The Holy Sacrifice of the Mass.

Remember the reason for our confidence, hope and devotion, whenever we gather before the altar. We belong to Christ's Church; and Christ's whole Church of earth, Purgatory, and Heaven is praying here at the Holy Mass, offering one, marvellous Sacrifice to the Father.

Welcome Christ at the Consecration, as the priest holds up the Sacred Host. Speak to Christ in the silence of your heart.

Thank Jesus for having died for you, as the Chalice of His Precious Blood is held up to view, when the wine has been consecrated.

Remind yourself that when you're present at the Offering of the Holy Sacrifice it's as though you're at the foot of the Cross. We can be sure that Jesus is Really Present, praying to the Father on our behalf, asking for forgiveness and Salvation.

Take heart from the Church's teaching that this Mass and the sacrifice of Calvary are one and the same Sacrifice, offered here now, in our presence, in reparation for sin, as Christ prays to the Father on our behalf; and Christ's prayer includes all our needs and all our good intentions.

'Open' your heart and soul very fervently to God the Father, as you unite yourself, interiorly, with Christ, as the priest holds up the chalice and paten which contain Christ's Sacred Body and Precious Blood, and says: "Through Him, with Him, in Him, in the unity of the Holy Spirit, all glory and honour is yours, Almighty Father, for ever and ever."

Add a fervent 'Amen' - by which you confirm that you yourself offer that honour and glory to the Father, through Christ, in the Eucharist.

Going to Holy Communion.

Pray the 'Our Father', in unison; and mean every word of it, especially about wanting God's Will to be done, and about forgiving those who hurt you.

When the time arrives for Holy Communion, if you know you can't receive, stay quietly praying where you are, and make a 'spiritual Communion' - by brief expressions of contrition and love to Christ, with a fervent request that He come to your heart to help and console you. He will do this, because He is good. Then you can make an act of faith in His love for you. You can thank Him, and speak with Him, and allow Him to change you.

If you're going to Holy Communion, approach the sanctuary with reverent longing.

Remember Whom you're going to receive: Jesus Christ Himself: your best and closest friend, yet also your Creator and Redeemer who comes from the glory of Heaven to our altar, and to your soul.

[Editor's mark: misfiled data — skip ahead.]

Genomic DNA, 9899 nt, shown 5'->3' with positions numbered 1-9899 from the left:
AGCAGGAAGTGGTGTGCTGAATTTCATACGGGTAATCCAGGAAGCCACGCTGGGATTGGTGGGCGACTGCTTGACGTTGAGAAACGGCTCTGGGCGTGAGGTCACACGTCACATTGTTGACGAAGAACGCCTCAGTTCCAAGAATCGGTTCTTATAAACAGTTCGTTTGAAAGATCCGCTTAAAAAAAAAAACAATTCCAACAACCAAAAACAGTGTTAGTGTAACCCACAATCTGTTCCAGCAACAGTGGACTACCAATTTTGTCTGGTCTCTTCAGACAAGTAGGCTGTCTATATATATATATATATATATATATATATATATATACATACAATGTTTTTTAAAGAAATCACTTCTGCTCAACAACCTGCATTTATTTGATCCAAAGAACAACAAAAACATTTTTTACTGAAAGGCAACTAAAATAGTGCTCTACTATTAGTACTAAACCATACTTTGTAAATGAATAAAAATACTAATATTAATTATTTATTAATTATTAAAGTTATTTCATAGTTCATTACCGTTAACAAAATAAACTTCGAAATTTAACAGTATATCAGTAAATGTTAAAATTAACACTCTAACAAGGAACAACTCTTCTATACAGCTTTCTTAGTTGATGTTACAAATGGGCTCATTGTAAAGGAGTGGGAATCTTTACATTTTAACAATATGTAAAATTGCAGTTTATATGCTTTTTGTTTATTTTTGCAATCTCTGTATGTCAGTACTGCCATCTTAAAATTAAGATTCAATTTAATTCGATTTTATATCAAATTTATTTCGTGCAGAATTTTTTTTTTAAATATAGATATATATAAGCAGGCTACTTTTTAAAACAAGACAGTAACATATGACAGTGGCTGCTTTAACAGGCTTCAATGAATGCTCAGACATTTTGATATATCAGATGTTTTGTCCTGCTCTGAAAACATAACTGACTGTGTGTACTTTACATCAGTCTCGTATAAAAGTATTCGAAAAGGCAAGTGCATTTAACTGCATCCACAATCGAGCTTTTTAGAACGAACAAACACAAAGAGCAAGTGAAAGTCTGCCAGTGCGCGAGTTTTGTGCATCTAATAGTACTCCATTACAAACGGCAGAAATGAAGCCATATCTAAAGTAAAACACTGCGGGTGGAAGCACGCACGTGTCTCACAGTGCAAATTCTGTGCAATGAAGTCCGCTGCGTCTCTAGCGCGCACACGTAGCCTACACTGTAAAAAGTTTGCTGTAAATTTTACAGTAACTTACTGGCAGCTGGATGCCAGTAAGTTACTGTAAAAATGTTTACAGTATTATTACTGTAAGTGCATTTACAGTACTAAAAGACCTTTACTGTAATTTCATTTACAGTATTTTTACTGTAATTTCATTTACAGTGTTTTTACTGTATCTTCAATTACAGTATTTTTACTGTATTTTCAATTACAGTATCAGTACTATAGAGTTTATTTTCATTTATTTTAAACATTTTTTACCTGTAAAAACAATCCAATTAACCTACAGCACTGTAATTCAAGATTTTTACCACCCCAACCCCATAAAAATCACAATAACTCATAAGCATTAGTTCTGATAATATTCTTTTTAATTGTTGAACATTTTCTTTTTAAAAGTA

Go back quietly to your place, and kneel, if you can.

Speak to Our Lord in the silence of your heart in whatever way is most sincere, as well as reverent and grateful. Don't be afraid to confide in Him - about your worst fears and failings, or your hopes or joys; or just sit in silence and enjoy the gifts which He can give you if you have a quiet conscience and are happy in His Presence.

The end is a new beginning.

When you leave the church, after the blessing and the dismissal - or when you've spent a further few minutes in thanksgiving - go out determined to be a good child of God and to be as kind and forgiving towards the people you meet as Christ is towards you.

Smile or greet someone, if you can, on your way outside. Even if you're shy, or if you don't think people seem very friendly, try to be pleasant - and try to grow familiar with the faces and names of those who make up the Body of Christ: your spiritual brothers and sisters in this wonderful family. Have you ever offered to help with the coffee, or the collections?

Remember to 'pray the Mass', every time you attend.

Ask God for faith, if you long to have it. Ask, daily, for more faith and hope and charity.

Attend Mass, if you want to understand it. Go to an extra Mass, during the week.

Don't worry, if you don't yet understand very much. Faith and love are what 'count'. Understanding grows, the more we 'grow' in love.

Don't waste time in criticising those taking part, or in thinking idle or unkind thoughts about the place, the people, the music or the temperature. If you do this you'll be choosing to face away from God rather than towards Him.

Pray the Mass, every time, by uniting your thoughts and intentions with every word spoken by the priest, by praying every prayer with sincerity, and by carefully listening to the readings. You will be rewarded. God will deepen your faith. Trust Him. Ask for His help.

Love and respect everyone, but have a special love for your Christian brothers and sisters, who really are 'family' to you, in the spiritual life, which is 'real' life.

Priests: 'Other Christs' amongst us.

Be respectful and helpful to everyone, of course; but keep in mind that Our Lord is thrilled when we're supportive towards the Clergy. He doesn't want to hear anyone moaning about His priests. If we have a genuine complaint we should speak to a priest in private, and respectfully. But Christ has placed them as 'other Christs' amongst us. He wants to see us loving and reverent towards them, and grateful for their sacrifices, whatever their apparent failings.

Never destroy the faith of your spiritual brothers and sisters, whether carelessly by setting a bad example, or deliberately: by loud disagreement with some of the Church's teachings or with scornful comments about the Holy Father or other Bishops.

Greater strength from God.